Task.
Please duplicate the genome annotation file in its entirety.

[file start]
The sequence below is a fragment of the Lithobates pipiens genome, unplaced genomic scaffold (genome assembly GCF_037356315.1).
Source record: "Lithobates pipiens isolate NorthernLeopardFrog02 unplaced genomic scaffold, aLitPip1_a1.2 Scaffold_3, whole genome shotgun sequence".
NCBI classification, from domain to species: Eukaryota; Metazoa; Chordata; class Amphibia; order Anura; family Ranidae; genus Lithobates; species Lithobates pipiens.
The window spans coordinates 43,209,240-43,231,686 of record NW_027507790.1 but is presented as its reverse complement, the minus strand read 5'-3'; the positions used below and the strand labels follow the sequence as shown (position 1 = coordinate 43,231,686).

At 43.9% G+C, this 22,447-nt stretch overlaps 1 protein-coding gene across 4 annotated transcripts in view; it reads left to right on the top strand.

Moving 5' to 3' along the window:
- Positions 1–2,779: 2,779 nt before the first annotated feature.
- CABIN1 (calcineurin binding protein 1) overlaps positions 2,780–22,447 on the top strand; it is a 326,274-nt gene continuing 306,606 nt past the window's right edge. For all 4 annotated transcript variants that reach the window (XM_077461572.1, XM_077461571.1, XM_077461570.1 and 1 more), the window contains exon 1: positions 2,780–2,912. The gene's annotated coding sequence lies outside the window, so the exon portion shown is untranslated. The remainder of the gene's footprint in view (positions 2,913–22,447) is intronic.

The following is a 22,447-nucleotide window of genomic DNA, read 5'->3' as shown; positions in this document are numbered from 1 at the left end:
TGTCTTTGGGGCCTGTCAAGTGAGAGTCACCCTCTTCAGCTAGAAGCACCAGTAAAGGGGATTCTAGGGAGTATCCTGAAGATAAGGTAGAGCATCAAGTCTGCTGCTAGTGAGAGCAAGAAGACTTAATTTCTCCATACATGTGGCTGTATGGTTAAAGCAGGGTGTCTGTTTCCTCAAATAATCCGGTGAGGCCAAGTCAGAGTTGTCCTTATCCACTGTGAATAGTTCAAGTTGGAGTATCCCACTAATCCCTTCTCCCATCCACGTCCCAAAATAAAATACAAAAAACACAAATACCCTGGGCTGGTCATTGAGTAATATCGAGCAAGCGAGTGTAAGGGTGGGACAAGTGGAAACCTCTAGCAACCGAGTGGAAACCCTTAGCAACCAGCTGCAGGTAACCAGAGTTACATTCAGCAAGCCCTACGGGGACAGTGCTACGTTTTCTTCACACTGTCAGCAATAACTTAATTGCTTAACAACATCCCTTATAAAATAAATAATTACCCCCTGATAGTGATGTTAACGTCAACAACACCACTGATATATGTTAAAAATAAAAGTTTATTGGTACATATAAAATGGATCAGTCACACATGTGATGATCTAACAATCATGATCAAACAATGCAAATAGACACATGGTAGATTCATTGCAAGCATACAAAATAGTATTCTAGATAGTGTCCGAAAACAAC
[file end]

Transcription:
The sequence below is a fragment of the Lithobates pipiens genome, unplaced genomic scaffold (genome assembly GCF_037356315.1).
Source record: "Lithobates pipiens isolate NorthernLeopardFrog02 unplaced genomic scaffold, aLitPip1_a1.2 Scaffold_3, whole genome shotgun sequence".
NCBI classification, from domain to species: Eukaryota; Metazoa; Chordata; class Amphibia; order Anura; family Ranidae; genus Lithobates; species Lithobates pipiens.
The window spans coordinates 43,209,240-43,231,686 of record NW_027507790.1 but is presented as its reverse complement, the minus strand read 5'-3'; the positions used below and the strand labels follow the sequence as shown (position 1 = coordinate 43,231,686).

At 43.9% G+C, this 22,447-nt stretch overlaps 1 protein-coding gene across 4 annotated transcripts in view; it reads left to right on the top strand.

Moving 5' to 3' along the window:
- Positions 1–2,779: 2,779 nt before the first annotated feature.
- CABIN1 (calcineurin binding protein 1) overlaps positions 2,780–22,447 on the top strand; it is a 326,274-nt gene continuing 306,606 nt past the window's right edge. For all 4 annotated transcript variants that reach the window (XM_077461572.1, XM_077461571.1, XM_077461570.1 and 1 more), the window contains exon 1: positions 2,780–2,912. The gene's annotated coding sequence lies outside the window, so the exon portion shown is untranslated. The remainder of the gene's footprint in view (positions 2,913–22,447) is intronic.

The following is a 22,447-nucleotide window of genomic DNA, read 5'->3' as shown; positions in this document are numbered from 1 at the left end:
TGTCTTTGGGGCCTGTCAAGTGAGAGTCACCCTCTTCAGCTAGAAGCACCAGTAAAGGGGATTCTAGGGAGTATCCTGAAGATAAGGTAGAGCATCAAGTCTGCTGCTAGTGAGAGCAAGAAGACTTAATTTCTCCATACATGTGGCTGTATGGTTAAAGCAGGGTGTCTGTTTCCTCAAATAATCCGGTGAGGCCAAGTCAGAGTTGTCCTTATCCACTGTGAATAGTTCAAGTTGGAGTATCCCACTAATCCCTTCTCCCATCCACGTCCCAAAATAAAATACAAAAAACACAAATACCCTGGGCTGGTCATTGAGTAATATCGAGCAAGCGAGTGTAAGGGTGGGACAAGTGGAAACCTCTAGCAACCGAGTGGAAACCCTTAGCAACCAGCTGCAGGTAACCAGAGTTACATTCAGCAAGCCCTACGGGGACAGTGCTACGTTTTCTTCACACTGTCAGCAATAACTTAATTGCTTAACAACATCCCTTATAAAATAAATAATTACCCCCTGATAGTGATGTTAACGTCAACAACACCACTGATATATGTTAAAAATAAAAGTTTATTGGTACATATAAAATGGATCAGTCACACATGTGATGATCTAACAATCATGATCAAACAATGCAAATAGACACATGGTAGATTCATTGCAAGCATACAAAATAGTATTCTAGATAGTGTCCGAAAACAAC